Japanese noise king Merzbow and progressive Hungarian power drummer Balázs Pándi have worked together in many settings since 2010. In 2013, they became a trio with the addition of Swedish sax powerhouse Mats Gustafsson on Cuts, a sprawling exercise in punishing free improv. Guitarist Thurston Moore joined them for 2015's Cuts of Guilt, Cuts Deeper and the concert offering Cuts Up, Cuts Out a year later. Sans Moore, the double-length Cuts Open marks the return of the trio. It was recorded live at Tokyo's premier avant room, Studio Gok.
This outing consists of four long improvisations lasting between 17 and 24 minutes. Cuts Open arrives as a surprise. While it can be heard as an extension of what these musicians did previously, it reflects a different m.o. Rather than another fiercely overdriven set of skronky, assaultive exchanges, the trio project the desire to explore spatial dimensions with airiness, and adventurous textures with controlled dynamics. This new direction is evidenced amply on opener "I Went Down to Brother." Here, Pándi's exploratory drumming acts as catalyst, hub, and focus for what unfolds. He doesn't bridge ideas, he establishes and guides them with rolling gongs, cymbals, reverb, cracking floor toms, digital glitches, and organic hand percussion, while Gustafsson's flute drones through whole tones as Merzbow adds poignant squelches, feedback, and tempered bursts of noise that accent rather than swallow Pándi's assertive playing leading directional shifts. The piece sounds more like focused free jazz rather than improvised noise. "And We Went Home" is introduced by Gustafsson's tongue slaps on tenor as Merzbow adds crunchy, spiraling jet-and-wind sounds. Pándi begins rolling on low-tuned tom-toms, meeting their propulsion head on. The tension ratchets as the piece goes on, but it also dissipates cyclically, then expands to embody more expansive textures. "We Went Up to Mother" begins with extended silences punctuated only by Gustafsson breathing through and fingering the saxophone as Pándi rubs and grinds across his cymbals. Merzbow actually paints an unsettling ambient backdrop. As Gustafsson begins to assert the sax horn more directly, the percussive intensity gathers around him. The trio engage an immersive yet freely conversational restraint until the final four minutes, when all hell breaks loose. "He Locked the Door" delivers the expected free sonic assault of bleating, roaring, squalling saxes, crushing, ear-bleeding waves of electronics, and Pándi blasting across the kit with fury, adding unfettered power to this unholy, unforgiving sonic storm. An unidentified voice begins yelling in the background, signifying what instruments cannot express. The trio's encounter on Cuts Open is one of in-the-moment exchange and assemblage, not sonic confrontation. Fans will likely hear this as a statement of maturity and progress. That said, newcomers would do well to experience this outing first; it provides a compelling entryway to their more incendiary outings.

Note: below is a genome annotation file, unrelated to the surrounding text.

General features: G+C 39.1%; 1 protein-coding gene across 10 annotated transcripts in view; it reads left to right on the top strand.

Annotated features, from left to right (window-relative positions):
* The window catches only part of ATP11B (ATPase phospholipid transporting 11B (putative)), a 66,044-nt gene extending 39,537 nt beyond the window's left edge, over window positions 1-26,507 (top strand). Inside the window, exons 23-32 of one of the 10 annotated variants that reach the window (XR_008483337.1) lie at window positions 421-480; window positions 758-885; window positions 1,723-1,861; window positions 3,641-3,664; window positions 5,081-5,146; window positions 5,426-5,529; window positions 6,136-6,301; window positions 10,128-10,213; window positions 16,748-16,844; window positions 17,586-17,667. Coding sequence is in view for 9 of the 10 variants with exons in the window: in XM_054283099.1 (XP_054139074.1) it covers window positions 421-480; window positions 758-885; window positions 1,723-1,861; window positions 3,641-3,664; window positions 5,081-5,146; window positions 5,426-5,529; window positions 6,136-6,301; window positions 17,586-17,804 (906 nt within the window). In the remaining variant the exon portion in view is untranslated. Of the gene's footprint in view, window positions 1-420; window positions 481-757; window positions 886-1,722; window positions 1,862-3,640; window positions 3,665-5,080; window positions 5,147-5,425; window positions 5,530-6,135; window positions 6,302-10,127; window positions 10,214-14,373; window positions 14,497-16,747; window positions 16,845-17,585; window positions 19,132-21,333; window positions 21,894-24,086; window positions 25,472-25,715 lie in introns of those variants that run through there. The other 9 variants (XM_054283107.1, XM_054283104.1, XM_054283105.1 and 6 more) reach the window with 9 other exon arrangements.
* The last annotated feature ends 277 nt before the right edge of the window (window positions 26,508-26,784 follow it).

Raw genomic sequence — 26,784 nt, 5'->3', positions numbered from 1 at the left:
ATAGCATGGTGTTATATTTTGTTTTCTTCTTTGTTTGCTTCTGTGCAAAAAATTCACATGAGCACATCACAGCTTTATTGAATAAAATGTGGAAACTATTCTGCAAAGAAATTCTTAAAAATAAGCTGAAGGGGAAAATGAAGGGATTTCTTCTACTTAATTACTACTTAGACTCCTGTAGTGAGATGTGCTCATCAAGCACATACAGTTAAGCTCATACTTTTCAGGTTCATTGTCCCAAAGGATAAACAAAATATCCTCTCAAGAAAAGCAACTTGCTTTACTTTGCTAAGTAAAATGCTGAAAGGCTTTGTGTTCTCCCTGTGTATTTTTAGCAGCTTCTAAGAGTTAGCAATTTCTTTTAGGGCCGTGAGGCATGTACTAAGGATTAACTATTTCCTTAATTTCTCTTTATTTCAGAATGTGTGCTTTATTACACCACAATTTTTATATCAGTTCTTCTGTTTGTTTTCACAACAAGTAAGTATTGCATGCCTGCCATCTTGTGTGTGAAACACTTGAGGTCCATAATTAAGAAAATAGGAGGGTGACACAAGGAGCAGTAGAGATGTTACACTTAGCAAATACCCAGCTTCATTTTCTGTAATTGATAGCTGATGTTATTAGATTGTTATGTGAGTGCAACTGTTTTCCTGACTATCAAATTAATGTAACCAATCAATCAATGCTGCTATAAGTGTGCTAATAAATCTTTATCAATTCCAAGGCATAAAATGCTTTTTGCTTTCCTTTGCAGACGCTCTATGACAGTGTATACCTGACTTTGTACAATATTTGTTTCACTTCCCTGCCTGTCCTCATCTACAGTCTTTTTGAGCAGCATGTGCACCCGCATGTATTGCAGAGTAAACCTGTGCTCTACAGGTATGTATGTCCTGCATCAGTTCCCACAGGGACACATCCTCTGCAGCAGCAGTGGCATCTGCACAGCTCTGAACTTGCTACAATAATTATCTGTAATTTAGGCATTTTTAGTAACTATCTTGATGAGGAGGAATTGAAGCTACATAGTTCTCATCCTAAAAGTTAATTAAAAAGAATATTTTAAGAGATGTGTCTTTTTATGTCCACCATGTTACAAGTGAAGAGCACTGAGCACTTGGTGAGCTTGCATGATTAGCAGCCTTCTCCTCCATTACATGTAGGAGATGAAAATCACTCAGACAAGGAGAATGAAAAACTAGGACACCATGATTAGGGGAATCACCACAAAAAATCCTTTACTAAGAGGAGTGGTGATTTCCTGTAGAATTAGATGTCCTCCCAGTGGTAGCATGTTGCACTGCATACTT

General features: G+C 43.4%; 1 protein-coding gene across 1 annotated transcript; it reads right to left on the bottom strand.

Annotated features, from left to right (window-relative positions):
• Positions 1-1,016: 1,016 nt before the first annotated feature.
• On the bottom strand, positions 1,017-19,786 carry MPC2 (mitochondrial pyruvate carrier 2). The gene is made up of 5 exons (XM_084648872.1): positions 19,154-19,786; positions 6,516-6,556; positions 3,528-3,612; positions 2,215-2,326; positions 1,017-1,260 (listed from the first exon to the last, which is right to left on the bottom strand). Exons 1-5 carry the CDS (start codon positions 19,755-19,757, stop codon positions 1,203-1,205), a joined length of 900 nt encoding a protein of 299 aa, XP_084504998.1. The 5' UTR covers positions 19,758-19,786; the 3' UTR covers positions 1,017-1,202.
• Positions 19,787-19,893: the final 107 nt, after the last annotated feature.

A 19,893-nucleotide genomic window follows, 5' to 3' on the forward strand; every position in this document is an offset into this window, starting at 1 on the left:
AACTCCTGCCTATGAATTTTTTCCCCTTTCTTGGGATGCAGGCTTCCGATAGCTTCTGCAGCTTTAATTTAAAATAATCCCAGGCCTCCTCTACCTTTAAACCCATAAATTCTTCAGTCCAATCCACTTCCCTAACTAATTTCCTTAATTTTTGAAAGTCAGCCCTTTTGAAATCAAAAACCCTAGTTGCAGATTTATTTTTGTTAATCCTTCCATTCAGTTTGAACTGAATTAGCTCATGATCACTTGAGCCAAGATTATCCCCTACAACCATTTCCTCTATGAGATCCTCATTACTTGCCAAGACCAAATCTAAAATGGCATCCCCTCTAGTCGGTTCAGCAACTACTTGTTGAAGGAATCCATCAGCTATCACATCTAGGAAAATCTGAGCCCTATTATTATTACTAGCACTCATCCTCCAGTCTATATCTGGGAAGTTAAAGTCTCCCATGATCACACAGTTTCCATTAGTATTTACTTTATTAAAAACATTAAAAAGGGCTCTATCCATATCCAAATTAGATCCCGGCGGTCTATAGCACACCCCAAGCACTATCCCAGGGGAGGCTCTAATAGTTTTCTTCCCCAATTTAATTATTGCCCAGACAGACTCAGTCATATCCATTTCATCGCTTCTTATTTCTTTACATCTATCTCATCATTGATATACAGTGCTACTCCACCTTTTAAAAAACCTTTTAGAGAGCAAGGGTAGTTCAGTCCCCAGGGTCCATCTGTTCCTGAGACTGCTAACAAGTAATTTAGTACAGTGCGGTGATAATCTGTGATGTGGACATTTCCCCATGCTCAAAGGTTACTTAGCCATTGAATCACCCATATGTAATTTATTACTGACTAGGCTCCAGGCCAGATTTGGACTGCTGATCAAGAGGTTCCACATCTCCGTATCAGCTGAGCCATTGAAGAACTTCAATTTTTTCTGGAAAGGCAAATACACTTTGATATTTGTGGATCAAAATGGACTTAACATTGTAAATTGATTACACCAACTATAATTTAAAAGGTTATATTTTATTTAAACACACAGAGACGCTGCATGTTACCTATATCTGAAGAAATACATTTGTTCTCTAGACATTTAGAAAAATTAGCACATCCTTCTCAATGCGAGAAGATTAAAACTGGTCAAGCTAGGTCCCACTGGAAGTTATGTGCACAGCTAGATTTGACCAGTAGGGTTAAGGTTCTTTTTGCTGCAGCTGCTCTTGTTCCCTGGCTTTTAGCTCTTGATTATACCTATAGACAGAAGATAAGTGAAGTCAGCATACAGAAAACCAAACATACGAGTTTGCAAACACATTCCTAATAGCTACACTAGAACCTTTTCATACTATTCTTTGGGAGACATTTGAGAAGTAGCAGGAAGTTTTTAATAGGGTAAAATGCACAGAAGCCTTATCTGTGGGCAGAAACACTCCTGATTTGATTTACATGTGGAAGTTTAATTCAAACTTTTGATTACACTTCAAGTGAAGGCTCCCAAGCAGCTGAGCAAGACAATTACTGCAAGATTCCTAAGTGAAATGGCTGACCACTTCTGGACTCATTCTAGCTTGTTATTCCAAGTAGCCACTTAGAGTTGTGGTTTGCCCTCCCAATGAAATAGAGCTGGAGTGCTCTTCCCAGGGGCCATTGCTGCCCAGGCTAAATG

© Thom Jurek /TiVo